Monday 26 June 2023

Microcoelia exilis Pinhead Orchid

 Microcoelia exilis  Pinhead Orchid Iphamba


Microcoelia exilis  is a monopodial leafless epiphytic orchid with an extensive branching root system with long roots resembling an untidy bird’s nest hanging from the branch of a tree. The roots grow into open clumps that allow a maximum amount of light to reach all of the roots. The grey roots with orange growing tips contain the chlorophyll that aids in photosynthesis. 

Plants have a stem from which masses of very small, white flowers, the smallest of all orchid flowers naturally growing in South Africa are borne on a very long flowering stem.

There is a very distinctive spherical spur present

The flower stems of Microcoelia exilis are slender, arching and drooping, becoming from 6 cm to 12 cm long with time. The inflorescences emerge from below new roots. 

From 20 to 80 tiny white flowers may be found in one spike, a flower less than 2 mm in diameter. A brownish anther cap is visible in each flower centre. There is a very distinctive spherical spur present, 1 mm in diameter.

Flowering can occur nearly throughout the year, mostly from mid-summer to early autumn.

Exilis means thin, weak or meagre in Latin, probably referring to the inflorescence.

Distribution and habitat

Microcoelia is an orchid genus consisting of 31 species endemic to Africa.

The species Microcoelia exilis  is an epiphytic perennial that grows primarily in the seasonally dry tropical biome.

Its range includes South Africa , Zimbabwe, Mozambique, Malawi, Zambia, Uganda, Kenya, Tanzania, the Democratic Republic of Congo and Southern Madagascar where it grows on the small branches and twigs of trees  in gallery forests, woodland, secondary forests and plantations, at elevations of up to about 1,800 m (6,000 ft)

In the South Africa I have found Microcoelia exilis growing in Sand Forest, a region of ancient dunes northern KwaZulu-Natal in deep shade on Cola greenwayi and Drypetes arguta. In the Durban area I have seen them growing on Syzygium cordatum, and in deep shade on Mangifera indica (mango)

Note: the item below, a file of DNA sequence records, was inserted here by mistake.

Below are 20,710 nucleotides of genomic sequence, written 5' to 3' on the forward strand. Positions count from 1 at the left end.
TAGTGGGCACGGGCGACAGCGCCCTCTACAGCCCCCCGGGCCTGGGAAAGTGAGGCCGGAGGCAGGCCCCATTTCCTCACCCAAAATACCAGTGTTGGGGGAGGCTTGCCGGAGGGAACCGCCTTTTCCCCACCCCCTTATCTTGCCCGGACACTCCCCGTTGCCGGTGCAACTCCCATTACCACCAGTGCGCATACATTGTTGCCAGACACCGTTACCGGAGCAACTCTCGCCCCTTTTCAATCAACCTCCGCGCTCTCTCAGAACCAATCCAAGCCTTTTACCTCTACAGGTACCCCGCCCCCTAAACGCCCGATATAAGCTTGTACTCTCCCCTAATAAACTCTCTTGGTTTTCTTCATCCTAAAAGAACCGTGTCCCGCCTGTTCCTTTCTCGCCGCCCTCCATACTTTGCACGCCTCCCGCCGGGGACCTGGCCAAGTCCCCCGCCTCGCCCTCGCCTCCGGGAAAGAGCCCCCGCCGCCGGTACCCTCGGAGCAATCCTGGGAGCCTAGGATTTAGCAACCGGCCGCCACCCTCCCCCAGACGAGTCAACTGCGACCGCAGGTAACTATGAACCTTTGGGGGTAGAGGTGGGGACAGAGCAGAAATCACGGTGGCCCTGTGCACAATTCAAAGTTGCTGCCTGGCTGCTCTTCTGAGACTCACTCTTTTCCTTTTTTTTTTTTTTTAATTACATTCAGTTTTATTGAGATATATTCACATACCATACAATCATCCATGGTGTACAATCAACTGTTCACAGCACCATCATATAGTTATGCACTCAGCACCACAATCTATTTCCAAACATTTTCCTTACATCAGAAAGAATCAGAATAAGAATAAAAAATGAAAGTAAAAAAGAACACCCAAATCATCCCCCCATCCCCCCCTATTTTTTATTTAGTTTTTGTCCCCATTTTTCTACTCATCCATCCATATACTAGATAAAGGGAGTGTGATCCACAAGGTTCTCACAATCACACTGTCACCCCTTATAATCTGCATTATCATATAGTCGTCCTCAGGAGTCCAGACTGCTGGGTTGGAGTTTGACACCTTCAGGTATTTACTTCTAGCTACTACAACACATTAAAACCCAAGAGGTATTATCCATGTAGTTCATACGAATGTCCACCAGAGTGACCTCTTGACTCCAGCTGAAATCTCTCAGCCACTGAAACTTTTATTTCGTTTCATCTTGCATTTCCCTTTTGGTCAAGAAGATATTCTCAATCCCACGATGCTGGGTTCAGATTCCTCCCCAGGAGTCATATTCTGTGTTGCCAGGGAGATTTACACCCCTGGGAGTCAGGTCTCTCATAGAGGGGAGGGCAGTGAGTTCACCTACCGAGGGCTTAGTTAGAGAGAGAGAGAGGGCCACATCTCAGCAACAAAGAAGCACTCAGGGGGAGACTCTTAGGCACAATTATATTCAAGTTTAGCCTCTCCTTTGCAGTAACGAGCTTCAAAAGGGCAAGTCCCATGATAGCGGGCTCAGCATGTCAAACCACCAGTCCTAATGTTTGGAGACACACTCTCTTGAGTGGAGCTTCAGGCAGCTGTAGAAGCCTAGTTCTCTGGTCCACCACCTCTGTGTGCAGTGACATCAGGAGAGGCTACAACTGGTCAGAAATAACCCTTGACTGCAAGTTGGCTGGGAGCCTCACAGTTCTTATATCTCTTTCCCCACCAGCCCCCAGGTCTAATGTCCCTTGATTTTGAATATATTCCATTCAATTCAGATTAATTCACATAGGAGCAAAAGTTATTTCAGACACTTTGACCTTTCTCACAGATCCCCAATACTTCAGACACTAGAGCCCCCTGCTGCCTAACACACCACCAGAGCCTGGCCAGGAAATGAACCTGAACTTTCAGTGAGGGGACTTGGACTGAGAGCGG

Cultural uses

In South Africa it is used as a love charm.


I have grown these orchids in Durban South Africa for nearly 50 years both outdoors as well as more recently indoors. Microcoelia exilis is an easy to grow epiphyte that possesses a nearly complete disregard for whatever it might be mounted on. An occasional root or two might attach to its host to stabilize its growth but the vast majority of the plant thrives in the open air. In cultivation they can be suspended tied to a piece of string, placed on a piece of plastic mesh, tied to a wooden mount or simply placed on top of an empty pot which has a stone placed into it to give it stability. I have even grown them to a potted shrub.

They grow easily and well under both low, medium and high light intensities requiring plenty of water and very little feeding, in fact too high concentrations of feed very easily damage or kill them, be sure to soak them frequently in pure water to remove any salt concentrations that may collect on your plant.

My plants are watered daily, a few times a month I add a very dilute amount of feed to the water followed the next day with a heavy drench of water or I soak the plant in a bucket of water for 15 minutes to remove any excessive accumulation of salts from the roots.

When happy they grow and multiply extremely quickly in comparison to most other of our local orchids and when happy and well established they flower almost continuously throughout the year.

Article written by Michael Hickman 27.06.2023

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